3Lawrence E. Grinter
Vietnam: The Cost of Ignoring the Political RequirementsUnited States policy failed, and South Vietnam and the United States failed to win the Second Indochina War for three fundamental reasons:
|—Under pressure from the North Vietnamese/Viet Cong totalitarian assault, South Vietnam failed to develop both a self-sustaining national defense and an effective, legitimate political system.|
|—Allied forces were unable to destroy enough communist forces inside South Vietnam or to bring enough pressure against the North Vietnamese heartland to force a basic change in Hanoi's policy.|
Thus, the irreducible political requirements of an allied victory in Vietnam were:
|—The United States failed to adequately sustain its support of South Vietnam in 1974 and 1975, while Moscow and Beijing were prepared to support Hanoi indefinitely.|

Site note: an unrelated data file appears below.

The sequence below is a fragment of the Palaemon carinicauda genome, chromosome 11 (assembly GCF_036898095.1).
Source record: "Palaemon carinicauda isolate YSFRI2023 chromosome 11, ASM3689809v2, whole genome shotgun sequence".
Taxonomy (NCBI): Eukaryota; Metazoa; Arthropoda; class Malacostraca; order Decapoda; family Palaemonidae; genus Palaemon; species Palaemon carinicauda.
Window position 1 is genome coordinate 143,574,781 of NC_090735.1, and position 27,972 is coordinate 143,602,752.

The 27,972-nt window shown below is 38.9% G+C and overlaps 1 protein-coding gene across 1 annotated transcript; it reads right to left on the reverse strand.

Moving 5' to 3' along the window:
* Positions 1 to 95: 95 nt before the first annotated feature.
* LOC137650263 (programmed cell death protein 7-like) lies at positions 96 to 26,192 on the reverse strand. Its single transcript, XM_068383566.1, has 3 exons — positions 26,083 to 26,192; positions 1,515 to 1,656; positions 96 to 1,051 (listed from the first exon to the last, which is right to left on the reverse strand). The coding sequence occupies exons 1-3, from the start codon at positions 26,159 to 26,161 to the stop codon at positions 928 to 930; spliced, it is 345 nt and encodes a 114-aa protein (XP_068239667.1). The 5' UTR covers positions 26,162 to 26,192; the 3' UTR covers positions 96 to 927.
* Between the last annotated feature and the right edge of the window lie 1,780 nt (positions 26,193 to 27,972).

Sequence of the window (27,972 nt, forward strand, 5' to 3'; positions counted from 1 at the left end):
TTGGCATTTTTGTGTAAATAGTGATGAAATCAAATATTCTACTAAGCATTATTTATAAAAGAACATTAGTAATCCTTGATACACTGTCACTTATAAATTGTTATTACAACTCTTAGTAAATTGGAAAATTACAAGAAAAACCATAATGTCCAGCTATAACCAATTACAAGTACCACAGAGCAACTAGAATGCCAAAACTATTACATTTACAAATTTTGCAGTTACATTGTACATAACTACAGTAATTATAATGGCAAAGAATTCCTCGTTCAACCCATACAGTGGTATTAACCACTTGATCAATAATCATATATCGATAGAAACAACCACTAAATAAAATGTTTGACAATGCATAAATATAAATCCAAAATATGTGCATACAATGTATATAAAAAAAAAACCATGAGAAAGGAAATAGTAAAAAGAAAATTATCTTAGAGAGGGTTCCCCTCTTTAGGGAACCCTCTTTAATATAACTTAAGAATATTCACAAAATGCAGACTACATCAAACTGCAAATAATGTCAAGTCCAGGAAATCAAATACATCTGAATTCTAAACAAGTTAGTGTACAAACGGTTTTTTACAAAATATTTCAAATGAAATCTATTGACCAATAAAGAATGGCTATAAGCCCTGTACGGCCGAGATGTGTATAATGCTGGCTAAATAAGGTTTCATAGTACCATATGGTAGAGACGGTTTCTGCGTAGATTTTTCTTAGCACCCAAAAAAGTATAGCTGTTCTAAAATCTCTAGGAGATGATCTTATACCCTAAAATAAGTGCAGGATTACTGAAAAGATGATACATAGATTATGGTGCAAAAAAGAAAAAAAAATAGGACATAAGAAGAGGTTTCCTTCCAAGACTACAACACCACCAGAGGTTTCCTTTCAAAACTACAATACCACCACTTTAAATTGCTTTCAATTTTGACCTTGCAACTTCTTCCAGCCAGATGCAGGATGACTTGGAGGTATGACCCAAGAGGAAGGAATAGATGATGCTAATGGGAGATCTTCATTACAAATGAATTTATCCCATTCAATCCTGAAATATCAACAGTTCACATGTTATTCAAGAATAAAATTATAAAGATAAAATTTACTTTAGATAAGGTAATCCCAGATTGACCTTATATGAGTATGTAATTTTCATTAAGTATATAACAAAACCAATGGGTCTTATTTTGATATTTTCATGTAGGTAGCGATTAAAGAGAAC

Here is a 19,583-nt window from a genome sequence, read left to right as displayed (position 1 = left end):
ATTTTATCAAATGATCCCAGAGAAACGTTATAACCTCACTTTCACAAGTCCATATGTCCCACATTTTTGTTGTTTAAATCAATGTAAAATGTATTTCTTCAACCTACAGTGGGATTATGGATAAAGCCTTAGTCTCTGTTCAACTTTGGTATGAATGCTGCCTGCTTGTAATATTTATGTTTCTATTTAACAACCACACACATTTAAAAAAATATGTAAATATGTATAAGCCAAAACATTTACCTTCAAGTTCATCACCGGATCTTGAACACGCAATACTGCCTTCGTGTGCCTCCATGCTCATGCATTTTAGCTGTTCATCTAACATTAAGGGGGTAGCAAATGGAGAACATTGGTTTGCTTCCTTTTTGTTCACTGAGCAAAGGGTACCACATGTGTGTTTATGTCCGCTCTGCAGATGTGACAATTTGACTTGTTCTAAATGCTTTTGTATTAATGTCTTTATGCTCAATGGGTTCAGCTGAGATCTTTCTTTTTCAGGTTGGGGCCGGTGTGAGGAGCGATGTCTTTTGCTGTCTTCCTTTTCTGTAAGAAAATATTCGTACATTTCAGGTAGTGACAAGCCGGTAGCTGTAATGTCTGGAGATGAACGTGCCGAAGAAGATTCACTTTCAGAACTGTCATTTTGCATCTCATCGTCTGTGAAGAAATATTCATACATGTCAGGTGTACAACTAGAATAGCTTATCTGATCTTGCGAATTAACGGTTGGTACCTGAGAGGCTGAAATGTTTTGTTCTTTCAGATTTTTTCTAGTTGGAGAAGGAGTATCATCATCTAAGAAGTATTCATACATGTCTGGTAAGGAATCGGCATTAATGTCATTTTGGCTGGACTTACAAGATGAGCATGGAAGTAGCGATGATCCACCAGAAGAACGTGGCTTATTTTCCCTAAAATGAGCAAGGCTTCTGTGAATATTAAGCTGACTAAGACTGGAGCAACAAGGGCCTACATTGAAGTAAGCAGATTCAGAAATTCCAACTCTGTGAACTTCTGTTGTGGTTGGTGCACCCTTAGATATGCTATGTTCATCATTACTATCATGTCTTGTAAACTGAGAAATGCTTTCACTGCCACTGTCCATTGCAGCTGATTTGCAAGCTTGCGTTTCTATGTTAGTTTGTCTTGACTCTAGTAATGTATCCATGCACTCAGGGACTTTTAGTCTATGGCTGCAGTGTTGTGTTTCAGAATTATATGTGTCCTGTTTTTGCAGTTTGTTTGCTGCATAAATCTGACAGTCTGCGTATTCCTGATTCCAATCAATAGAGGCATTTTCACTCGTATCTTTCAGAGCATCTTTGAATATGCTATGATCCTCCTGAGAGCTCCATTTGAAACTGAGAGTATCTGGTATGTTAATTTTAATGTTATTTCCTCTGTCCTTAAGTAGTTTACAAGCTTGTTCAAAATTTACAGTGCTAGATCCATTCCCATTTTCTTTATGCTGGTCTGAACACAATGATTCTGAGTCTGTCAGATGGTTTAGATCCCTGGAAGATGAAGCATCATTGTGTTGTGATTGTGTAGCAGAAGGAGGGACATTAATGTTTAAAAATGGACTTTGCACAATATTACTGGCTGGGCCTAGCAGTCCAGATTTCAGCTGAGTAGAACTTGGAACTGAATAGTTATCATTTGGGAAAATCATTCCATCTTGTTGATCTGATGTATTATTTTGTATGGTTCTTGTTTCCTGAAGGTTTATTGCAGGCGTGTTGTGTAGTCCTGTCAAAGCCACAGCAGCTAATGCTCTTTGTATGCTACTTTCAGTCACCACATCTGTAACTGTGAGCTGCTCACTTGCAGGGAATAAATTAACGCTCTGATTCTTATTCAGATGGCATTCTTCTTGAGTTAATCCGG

|—a multidimensional strategy in South Vietnam, based on both population protection and territorial security, which built a popular and enlarging political community linking Saigon to the people while also defending the country|
|—an allied decision to take the war out of South Vietnam either through a U.S. supported, South Vietnamese invasion of the sanctuaries and North Vietnam, and/or the equivalent of the Linebacker I and II bombing campaigns in 1966 or 1967|
|—United States congressional and executive support for South Vietnam for however long it took to help that country defend itself|
All three requirements of victory in Vietnam were fundamentally political. In each case—South Vietnam's defense and development, the need for an early strategic South Vietnamese/American attack on what became the major source of the aggression, North Vietnam, and the necessity for indefinite U.S. support of South Vietnam—the requirements presumed fundamental, long-term political
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Book title: The American War in Vietnam: Lessons, Legacies, and Implications for Future Conflicts.
Contributors: Lawrence E.Grinter - Editor, Peter M.Dunn - Editor.
Publisher: Greenwood Press.
Place of publication: New York.
Publication year: 1987.
Page number: 29.
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